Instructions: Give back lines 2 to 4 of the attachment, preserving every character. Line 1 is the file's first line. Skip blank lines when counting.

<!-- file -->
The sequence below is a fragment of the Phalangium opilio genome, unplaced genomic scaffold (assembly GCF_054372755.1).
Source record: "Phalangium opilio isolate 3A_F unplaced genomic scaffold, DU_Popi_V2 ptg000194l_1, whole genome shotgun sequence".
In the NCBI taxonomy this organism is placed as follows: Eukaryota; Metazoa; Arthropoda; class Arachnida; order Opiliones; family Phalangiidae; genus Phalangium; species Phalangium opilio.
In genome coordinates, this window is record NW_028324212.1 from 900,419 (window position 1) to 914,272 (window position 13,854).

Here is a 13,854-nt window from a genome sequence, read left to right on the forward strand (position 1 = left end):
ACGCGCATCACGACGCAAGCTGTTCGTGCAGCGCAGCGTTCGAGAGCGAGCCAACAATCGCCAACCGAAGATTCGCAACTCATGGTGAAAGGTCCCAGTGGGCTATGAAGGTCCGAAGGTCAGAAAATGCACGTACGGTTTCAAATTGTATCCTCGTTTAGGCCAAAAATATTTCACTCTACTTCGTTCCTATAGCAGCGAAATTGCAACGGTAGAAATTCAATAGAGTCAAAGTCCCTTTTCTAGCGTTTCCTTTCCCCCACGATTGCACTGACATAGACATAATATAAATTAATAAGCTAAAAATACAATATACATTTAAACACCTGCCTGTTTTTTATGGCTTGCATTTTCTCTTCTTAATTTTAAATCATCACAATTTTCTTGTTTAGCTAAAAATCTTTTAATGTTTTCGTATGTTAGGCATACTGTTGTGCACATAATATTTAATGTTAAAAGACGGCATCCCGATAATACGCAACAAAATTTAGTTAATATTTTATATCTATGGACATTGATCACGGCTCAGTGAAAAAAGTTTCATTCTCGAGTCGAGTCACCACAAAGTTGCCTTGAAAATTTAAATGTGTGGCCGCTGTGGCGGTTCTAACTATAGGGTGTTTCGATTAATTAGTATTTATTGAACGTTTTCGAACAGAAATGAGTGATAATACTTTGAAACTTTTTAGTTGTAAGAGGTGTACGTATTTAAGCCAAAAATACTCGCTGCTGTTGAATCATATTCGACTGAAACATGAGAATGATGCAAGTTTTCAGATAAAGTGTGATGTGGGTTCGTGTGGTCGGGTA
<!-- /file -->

Source record: "Phalangium opilio isolate 3A_F unplaced genomic scaffold, DU_Popi_V2 ptg000194l_1, whole genome shotgun sequence".
In the NCBI taxonomy this organism is placed as follows: Eukaryota; Metazoa; Arthropoda; class Arachnida; order Opiliones; family Phalangiidae; genus Phalangium; species Phalangium opilio.
In genome coordinates, this window is record NW_028324212.1 from 900,419 (window position 1) to 914,272 (window position 13,854).